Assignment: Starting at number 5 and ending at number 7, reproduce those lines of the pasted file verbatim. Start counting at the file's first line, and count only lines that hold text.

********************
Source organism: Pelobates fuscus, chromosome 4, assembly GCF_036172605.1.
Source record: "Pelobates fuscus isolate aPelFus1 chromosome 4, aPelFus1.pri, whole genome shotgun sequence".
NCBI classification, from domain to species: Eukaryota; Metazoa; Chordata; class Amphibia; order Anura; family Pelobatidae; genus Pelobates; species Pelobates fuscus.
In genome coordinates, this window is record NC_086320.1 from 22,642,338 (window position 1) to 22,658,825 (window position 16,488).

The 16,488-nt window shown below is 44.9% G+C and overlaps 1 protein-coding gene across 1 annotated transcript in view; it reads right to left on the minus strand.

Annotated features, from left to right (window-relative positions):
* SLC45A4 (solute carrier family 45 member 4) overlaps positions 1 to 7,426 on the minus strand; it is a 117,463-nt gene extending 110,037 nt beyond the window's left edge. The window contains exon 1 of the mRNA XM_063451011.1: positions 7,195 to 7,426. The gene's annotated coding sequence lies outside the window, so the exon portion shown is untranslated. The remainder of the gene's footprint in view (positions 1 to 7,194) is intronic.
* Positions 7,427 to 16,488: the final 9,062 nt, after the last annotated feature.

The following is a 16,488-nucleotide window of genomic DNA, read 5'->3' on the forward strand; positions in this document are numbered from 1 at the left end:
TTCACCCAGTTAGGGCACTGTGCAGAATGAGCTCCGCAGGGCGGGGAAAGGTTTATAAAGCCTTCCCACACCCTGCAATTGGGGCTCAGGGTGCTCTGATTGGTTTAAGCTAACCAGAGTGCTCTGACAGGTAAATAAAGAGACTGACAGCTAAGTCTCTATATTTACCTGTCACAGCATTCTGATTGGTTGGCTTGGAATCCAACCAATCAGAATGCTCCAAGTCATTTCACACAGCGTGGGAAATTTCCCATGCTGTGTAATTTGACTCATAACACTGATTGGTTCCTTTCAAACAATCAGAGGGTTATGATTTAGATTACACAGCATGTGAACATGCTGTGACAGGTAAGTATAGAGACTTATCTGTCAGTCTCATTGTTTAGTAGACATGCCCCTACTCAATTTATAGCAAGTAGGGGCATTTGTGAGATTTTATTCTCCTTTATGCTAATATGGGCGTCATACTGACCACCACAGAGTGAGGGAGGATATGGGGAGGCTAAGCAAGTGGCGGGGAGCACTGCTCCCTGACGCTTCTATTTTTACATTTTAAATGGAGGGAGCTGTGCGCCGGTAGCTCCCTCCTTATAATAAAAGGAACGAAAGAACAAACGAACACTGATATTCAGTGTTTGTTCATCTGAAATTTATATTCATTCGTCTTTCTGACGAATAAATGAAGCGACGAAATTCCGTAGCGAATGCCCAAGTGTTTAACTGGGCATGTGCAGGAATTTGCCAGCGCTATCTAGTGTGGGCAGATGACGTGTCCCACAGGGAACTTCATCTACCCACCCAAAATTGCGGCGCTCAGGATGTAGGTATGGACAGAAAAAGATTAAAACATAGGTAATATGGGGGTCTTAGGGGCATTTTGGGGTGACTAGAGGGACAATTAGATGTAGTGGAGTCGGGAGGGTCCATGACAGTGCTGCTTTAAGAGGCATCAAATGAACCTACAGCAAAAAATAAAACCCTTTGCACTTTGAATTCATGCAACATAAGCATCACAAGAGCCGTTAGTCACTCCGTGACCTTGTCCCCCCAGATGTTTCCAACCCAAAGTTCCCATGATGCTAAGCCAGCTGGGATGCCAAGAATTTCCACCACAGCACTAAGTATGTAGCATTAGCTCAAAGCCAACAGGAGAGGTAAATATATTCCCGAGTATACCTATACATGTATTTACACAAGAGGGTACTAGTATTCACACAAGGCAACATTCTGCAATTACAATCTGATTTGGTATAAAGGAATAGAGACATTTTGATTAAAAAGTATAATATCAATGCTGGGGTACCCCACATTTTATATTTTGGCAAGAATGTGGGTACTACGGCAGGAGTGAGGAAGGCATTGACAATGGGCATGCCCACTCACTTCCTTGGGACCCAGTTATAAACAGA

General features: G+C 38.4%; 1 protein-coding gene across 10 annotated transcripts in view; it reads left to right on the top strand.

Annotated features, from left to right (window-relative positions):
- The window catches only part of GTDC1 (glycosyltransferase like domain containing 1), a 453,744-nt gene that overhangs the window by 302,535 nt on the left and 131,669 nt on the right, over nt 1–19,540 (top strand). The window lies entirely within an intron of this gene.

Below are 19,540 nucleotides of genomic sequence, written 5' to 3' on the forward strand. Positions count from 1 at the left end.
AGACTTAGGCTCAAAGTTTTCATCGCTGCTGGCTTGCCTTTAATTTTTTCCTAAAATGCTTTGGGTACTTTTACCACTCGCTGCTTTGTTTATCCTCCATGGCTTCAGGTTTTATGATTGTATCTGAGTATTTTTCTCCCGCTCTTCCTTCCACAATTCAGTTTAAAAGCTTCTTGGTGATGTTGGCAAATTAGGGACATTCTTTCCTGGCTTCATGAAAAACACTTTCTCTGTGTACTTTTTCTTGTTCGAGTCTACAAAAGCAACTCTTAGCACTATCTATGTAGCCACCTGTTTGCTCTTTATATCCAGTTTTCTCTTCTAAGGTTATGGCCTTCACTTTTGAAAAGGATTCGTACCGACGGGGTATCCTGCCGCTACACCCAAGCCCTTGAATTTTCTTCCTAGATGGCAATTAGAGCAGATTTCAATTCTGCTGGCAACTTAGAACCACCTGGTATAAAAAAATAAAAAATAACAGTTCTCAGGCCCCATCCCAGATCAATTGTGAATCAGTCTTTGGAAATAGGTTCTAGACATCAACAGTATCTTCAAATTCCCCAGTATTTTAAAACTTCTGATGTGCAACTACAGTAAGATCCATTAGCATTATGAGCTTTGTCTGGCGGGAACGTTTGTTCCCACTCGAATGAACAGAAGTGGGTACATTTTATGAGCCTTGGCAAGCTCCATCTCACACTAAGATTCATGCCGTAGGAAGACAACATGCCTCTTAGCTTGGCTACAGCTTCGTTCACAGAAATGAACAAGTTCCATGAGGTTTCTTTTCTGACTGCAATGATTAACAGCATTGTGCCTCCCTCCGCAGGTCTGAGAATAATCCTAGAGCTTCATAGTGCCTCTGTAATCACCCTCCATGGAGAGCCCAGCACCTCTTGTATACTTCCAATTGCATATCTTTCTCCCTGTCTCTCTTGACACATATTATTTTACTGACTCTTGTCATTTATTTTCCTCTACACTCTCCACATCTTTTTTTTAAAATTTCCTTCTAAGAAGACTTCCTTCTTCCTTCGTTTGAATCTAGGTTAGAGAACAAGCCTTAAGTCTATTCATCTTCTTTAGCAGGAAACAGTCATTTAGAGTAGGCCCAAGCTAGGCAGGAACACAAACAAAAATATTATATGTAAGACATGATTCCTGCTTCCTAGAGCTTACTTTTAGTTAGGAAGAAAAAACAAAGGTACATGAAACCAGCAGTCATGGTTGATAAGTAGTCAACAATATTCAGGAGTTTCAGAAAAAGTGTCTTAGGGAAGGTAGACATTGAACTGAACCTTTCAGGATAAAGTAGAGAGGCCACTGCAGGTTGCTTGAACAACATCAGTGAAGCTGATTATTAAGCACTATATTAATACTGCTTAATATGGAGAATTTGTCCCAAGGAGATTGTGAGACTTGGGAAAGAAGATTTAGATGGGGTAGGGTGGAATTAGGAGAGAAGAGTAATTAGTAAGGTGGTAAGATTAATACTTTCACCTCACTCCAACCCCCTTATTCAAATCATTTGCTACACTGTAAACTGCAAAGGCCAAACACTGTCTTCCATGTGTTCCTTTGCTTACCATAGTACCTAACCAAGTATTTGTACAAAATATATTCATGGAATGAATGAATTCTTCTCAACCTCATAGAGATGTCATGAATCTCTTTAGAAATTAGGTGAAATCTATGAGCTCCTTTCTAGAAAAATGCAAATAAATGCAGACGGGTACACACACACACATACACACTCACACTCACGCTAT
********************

The 16,488-nt window shown below is 44.9% G+C and overlaps 1 protein-coding gene across 1 annotated transcript in view; it reads right to left on the minus strand.

Annotated features, from left to right (window-relative positions):
* SLC45A4 (solute carrier family 45 member 4) overlaps positions 1 to 7,426 on the minus strand; it is a 117,463-nt gene extending 110,037 nt beyond the window's left edge. The window contains exon 1 of the mRNA XM_063451011.1: positions 7,195 to 7,426. The gene's annotated coding sequence lies outside the window, so the exon portion shown is untranslated. The remainder of the gene's footprint in view (positions 1 to 7,194) is intronic.